How can football come out of the lockdown and what does it mean for players who have been confined to their homes for weeks on end?
The German Bundesliga is hoping to return behind closed doors in May despite the current coronavirus pandemic, while France and Belgium have ended their leagues early and the Netherlands have cancelled theirs.
Europe’s other major leagues are all planning to resume when it is safe to do so.
BBC Sport columnist Guillem Balague talks via video conference to a footballer, a manager and a doctor to discuss how they feel about what might lie ahead.
Spanish defender Daniel Ayala, 29, plays for Middlesbrough in the Championship. He has spent his entire professional career in England, playing for Liverpool, Hull, Derby, Norwich and Nottingham Forest before joining Boro, initially on loan, in 2013.
He says he is conflicted about football’s potential return.
“As a player, all you want to do is get back to playing,” he said. “As a human, you just want to be healthy and make sure we’re not at any risk of getting Covid-19.”
He said his team-mates “are more concerned about their families than themselves”.
“Some players have a pregnant wife or small kids – like myself – or old people living with them. Sometimes players feel indestructible, at the peak of their powers. It’s more for other people in our environment.”
However, he said he felt “scared” after reading Aston Villa goalkeeper Pepe Reina’s account of struggling to breathe after contracting Covid-19.
“We have to be careful and return when football is safe. It might not be 100% safe but we have to minimise problems and not come back too early.”
But he thinks football returning would prove a major morale boost to fans in lockdown across the country.
The English Football League (EFL) has said football can only return when it is safe and that “suitable testing arrangements for participants must be in place”.
“I’m really looking forward to going back to playing,” said Ayala. “If they’re telling us everything will be safe and they’ll do the proper tests, why not?
“For the whole community and the whole country it will be good. Even if people are home or they have to stay in isolation at least they can watch football and it will make it more bearable.”
Some people – including Germany’s Ministry of Labour and the University of Edinburgh’s Dr Rowland Kao – have suggested footballers could wear masks during matches to prevent the spread of coronavirus.
But Ayala does not believe that will work.
“It would be almost impossible. It’s a contact sport. You have to be close. As a defender I use my body and my arms a lot,” he said.
He says he would not be concerned about an opposition player telling him he has coronavirus during a game.
“We will have to do tests before and after games,” Ayala said.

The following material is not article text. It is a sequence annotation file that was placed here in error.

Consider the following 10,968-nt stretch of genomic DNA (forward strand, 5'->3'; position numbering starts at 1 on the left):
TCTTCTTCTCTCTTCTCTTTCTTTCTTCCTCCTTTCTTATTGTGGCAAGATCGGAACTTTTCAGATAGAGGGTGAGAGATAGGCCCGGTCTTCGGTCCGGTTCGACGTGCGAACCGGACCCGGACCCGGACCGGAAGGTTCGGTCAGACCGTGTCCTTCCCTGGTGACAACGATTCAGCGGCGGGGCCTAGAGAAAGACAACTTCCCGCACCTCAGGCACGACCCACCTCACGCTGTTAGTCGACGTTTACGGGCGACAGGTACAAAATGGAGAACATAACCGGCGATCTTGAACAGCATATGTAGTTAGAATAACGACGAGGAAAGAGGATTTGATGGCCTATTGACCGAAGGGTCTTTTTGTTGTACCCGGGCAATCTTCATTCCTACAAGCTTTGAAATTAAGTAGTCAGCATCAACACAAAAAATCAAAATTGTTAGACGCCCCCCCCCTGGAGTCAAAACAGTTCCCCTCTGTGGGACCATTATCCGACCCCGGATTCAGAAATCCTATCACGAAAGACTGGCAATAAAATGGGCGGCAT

“If everyone comes back negative I’ll think he’s just trying to play mind tricks so I wouldn’t listen to him.”
Portuguese Jose Gomes is manager of Maritimo in his country’s top flight. He was sacked by Reading in October after 10 months in charge.
He agrees with Ayala that public morale could be boosted by the return of football.
“Even if we play without the public in the stands, people have football again,” he said. “The emotional part of the human being is sometimes more important than the physical. It’s important people feel hope in their life, [they might think] it’s better now they’re playing football.
“In Portugal it’s a funny thing. Before we stopped the league, the league’s plan was to play behind closed doors with no people in the stands.
“The players refused to play. But now they want to return like everybody. It’s missing something in our life.”
However, he has warned that any tests footballers use should not take away from any testing required by frontline workers.
“Everybody working in football understands life is more important. Any manager or player would say the testing is more important for doctors or nurses working in hospitals trying to help save lives daily.
“Our answer would be give the tests to those people.”
Francisco Moya is a consultant in emergency, sport and exercise medicine at Vithas Xanit International Hospital in Malaga.
He says footballers would need “at least one month between returning to training and playing” if they have gone six weeks or longer without full training.
“Even if players are doing daily training sessions, you can’t recreate football at home,” he said.
And he points to Montpellier midfielder Junior Sambia, 23, who was put in an artificial coma with difficulty breathing after contracting coronavirus. He is now out of his coma and does not need assistance breathing.
“Overall it can affect everyone,” he said. “It’s a very disabling, long-lasting illness [even] for young people, although usually they don’t die.”
He thinks the Bundesliga’s plans to return soon are a reflection of how Germany has dealt with coronavirus.
“Germany has been an example of doing things right. They followed the science,” he said.
“Now the Bundesliga is well advanced because players started training because they had more control of the pandemic.”
But he thinks the German labour ministry talking about players wearing masks shows how football has “the obsession to finish the competition at all costs”.
So what could football be like if and when it does come back?
“Even as an attacker I can say to the guy – from a psychological point of view – ‘I’ve got coronavirus, don’t mark me, I might spit at you’,” said Moya.
“If someone tests positive you have to quarantine the whole team. You can have false negatives and then have symptoms. The safest way to return to play is to do massive testing. You’ll minimise the spread.”